This style of univocal management is not unrelated to the habit of central HE administrations to assertively seek to represent “student voice” in internal management systems. Student voice is captured by various internal and external metric-based, not-very-robust survey methods (that’s you, NSS), one part of a broader audit culture in HE of course, and then wielded against academic staff to impose centrally determined, pedagogically dodgy programme changes. The purest expression of this form of management is the TEF, an insidious expression of out-of-date Principal-Agent theories of public management, in which students are understood to stand exposed to having their interests as recipients of services usurped by the temptations to self-interest of those supposed to provide those services. (There is a larger story to be told here about quite why British Universities remain beholden to models of top-down, hierarchical management that are, indeed, so dated). As a more or less eagerly embraced  system of mismanagement, the TEF involves a doubling of this set of understandings: externally, Government appointed agencies are meant to provide the monitoring function that will keep the Agents (Universities) from mistreating the Principals (students); internally, the logic is just cascaded downwards, so that the central management of the University takes on the role of guaranteeing that untrustworthy Agents (academics) don’t short-change the Principals (those same students). You’ll notice how, in this logic, ‘students’ are doubly displaced into chains of representation in which their ‘voice’ is only ever ventriloquised by those claiming to have their best interests in mind. In this model, students are always and only seen as Pawns; University senior management are treated by their external Government overlords as defensive elitists, but are tempted to think of themselves internally within their own institutions as altruistic Knights; and so, one way or the other, academic staff are only ever treated as Knaves.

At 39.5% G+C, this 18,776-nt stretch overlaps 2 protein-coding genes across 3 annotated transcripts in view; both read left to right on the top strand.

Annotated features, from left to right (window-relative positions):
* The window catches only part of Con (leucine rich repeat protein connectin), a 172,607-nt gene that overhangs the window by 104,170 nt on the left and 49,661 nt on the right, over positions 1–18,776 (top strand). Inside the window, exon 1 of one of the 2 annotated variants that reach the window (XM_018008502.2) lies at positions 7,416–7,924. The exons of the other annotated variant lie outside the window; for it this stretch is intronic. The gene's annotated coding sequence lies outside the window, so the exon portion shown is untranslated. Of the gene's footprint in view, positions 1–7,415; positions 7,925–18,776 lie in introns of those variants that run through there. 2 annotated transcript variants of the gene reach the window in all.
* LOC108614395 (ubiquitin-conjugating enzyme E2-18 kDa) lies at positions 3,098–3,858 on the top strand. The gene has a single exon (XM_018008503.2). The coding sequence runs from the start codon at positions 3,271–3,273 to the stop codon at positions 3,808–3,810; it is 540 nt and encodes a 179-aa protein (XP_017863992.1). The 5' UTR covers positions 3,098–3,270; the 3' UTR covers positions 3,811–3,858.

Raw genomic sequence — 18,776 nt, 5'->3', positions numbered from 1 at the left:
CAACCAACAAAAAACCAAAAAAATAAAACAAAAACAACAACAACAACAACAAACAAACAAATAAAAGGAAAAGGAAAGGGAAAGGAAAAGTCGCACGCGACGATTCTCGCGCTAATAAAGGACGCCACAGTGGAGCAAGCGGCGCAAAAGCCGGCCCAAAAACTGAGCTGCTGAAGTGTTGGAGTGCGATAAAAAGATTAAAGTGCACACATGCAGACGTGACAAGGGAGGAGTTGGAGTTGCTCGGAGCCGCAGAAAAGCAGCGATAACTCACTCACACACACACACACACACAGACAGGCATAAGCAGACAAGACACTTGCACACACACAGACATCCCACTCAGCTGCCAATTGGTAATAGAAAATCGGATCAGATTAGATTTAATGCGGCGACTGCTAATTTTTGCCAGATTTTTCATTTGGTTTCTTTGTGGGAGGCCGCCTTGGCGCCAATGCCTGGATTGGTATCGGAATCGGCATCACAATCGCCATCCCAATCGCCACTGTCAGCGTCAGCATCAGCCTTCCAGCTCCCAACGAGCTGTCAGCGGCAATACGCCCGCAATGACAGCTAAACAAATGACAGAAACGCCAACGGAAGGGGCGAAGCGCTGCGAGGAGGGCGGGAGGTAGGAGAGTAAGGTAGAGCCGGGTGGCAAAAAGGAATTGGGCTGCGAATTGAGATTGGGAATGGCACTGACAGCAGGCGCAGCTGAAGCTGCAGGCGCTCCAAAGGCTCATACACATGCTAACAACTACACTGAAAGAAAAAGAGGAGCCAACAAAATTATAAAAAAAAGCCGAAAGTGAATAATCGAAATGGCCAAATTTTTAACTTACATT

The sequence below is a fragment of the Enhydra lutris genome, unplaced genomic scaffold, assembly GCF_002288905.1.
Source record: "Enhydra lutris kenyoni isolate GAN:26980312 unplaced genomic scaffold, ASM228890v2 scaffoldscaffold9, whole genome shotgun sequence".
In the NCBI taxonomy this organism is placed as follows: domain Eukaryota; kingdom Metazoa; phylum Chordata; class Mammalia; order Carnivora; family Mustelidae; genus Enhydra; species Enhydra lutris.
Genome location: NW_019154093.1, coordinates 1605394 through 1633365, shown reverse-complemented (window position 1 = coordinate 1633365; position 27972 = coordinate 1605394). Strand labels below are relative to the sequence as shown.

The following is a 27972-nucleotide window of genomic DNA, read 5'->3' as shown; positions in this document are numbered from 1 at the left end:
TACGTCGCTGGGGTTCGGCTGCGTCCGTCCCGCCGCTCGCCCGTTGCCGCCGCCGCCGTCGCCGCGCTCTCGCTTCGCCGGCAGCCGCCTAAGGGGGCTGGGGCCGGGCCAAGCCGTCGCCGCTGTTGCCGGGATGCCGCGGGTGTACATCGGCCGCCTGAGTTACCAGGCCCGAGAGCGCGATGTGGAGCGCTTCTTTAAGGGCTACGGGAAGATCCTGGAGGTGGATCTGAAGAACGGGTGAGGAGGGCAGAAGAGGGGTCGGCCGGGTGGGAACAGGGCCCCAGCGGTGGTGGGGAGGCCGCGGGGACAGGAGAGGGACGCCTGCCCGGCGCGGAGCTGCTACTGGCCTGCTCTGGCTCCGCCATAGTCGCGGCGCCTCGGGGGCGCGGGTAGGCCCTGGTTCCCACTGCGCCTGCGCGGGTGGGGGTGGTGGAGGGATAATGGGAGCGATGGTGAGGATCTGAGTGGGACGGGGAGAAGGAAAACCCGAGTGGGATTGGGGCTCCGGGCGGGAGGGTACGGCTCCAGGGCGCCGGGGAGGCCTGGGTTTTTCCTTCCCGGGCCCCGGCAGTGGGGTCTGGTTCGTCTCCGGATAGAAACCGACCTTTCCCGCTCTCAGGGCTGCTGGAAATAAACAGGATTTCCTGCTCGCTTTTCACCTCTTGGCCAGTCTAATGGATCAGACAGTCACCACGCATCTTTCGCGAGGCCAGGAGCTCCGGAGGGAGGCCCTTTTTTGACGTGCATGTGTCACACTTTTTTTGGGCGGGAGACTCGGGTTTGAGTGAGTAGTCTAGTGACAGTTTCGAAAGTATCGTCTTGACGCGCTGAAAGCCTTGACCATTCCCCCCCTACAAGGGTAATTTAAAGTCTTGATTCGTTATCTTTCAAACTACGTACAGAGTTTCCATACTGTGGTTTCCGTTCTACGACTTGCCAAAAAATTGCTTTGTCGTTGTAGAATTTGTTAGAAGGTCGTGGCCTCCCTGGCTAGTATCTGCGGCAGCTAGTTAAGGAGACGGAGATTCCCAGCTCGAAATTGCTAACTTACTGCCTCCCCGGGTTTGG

One perhaps unexpected effect of the current dispute in UK higher education is the disclosure, revealed by quite robust survey methods, that lots of students’ seem quite sympathetic to the sorts of grievances behind the UCU-led dispute. At the very least, the presumption that students speak with one “voice”, one that aligns perfectly with the perspective represented by central University management strategies, evidently lies in ruins. Herein perhaps lies the longer term significance of this dispute, whatever its outcome (there’s certainly no need to be that optimistic that the employees’ position will win the day). What has been rather shamelessly revealed by the UUK position in general, and in varying degrees by different Universities in their somewhat insensitive repetitions of that position, is a fairly brazen lack of respect not only for their staff in terms of the material issues at stake (pay, pensions and conditions), but also for the basic professional competencies upon which Universities’ day-to-day roles of education, research, scholarly and pastoral care depend. That’s something very difficult to row back (I’m sure that from a management perspective it might well be a difficult task to motivate academics; but once they have been systematically de-motivated, it becomes impossible – all you are left with is systems to “incentivise” them, which are really just a way of systematising the de-motivation). I suspect that part of the reason why some VCs have recently distanced themselves, in different ways, from the UUK party line was an appreciation of the need to publicly maintain some modicum of professional respect towards their staff through the course of this dispute. Other Universities have simply doubled down on the “we know better than you do” model of management and communication, at the same time as thoughtlessly seeking to talk to students as if only they had their best interests at heart in contrast to short sightedness   academic staff.

Did someone say ‘stupid‘?